In-home telerehabilitation offers good outcomes after total knee replacement surgery
Patients who received rehabilitation instructions via video teleconference, or ‘telerehabilitation’ after total knee replacement (TKR) surgery had comparable outcomes to patients who received in-person physical therapy, according to a study appearing in The Journal of Bone & Joint Surgery (JBJS).
Post-surgical rehabilitation can be costly, time-consuming and challenging, especially when the patient or physical therapist must travel a significant distance to receive or deliver rehabilitation services. In a preliminary study, researchers randomly divided 205 patients scheduled for hospital discharge following TKR into two groups: one to receive face-to-face home visits, or ‘standard’ post-surgical rehabilitation, and the other to receive in-home telerehabilitation using special interactive video conferencing. Both patient groups received the same instructions and number of interactions with a physical therapist over a two-month period. Patients were evaluated prior to TKR, immediately after the two-month rehabilitation programme, and again at four months post-hospital discharge. Standard validated outcome measures were used to assess pain, stiffness, overall function, range of motion, strength, ability to participate in sports and daily activities, and overall life quality.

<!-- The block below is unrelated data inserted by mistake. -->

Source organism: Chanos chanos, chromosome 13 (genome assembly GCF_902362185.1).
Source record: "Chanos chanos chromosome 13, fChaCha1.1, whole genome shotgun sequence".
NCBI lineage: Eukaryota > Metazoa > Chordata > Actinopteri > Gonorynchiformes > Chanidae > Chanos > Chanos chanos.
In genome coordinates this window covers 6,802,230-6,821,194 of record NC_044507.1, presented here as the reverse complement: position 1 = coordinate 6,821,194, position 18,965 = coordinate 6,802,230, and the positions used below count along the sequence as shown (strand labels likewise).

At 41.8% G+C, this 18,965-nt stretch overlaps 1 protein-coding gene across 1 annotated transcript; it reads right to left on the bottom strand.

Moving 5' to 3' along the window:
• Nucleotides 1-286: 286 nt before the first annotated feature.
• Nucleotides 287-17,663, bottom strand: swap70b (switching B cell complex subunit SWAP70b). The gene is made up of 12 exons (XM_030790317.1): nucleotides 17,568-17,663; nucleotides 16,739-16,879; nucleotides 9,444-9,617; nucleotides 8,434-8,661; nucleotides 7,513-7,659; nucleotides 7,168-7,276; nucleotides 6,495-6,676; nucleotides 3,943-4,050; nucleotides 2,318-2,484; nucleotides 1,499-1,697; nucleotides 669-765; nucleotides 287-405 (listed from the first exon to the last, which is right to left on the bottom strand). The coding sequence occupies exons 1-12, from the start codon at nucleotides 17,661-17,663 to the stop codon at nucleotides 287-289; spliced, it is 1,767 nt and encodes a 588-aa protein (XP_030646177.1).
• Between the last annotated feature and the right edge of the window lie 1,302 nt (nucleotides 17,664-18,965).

The demographic and clinical characteristics of the two patient groups were similar at baseline, and nearly identical following rehabilitation. “This study is the first to provide strong evidence for use of telerehabilitation as an alternative to conventional face-to-face care following total knee replacement surgery,” said lead author Hélène Moffet, a physical therapist at Université Laval in Quebec.
“For patients, the advantages of telerehabilitation are numerous. First, they may receive the same quality services in their home environment with predetermined appointments and without travel. Many patients do not receive appropriate rehabilitation, or a limited number of rehabilitation appointments, because of the required travel time or a shortage of available therapists.
“Telerehabilitaiton also shows promise in rural or underserved regions, and may substitute for, or complement, face-to-face care,” she added. “This is important information for patients, as well as surgeons, clinicians and clinic managers who are interested in incorporating this type of innovative service into their practice as it becomes more widely available.”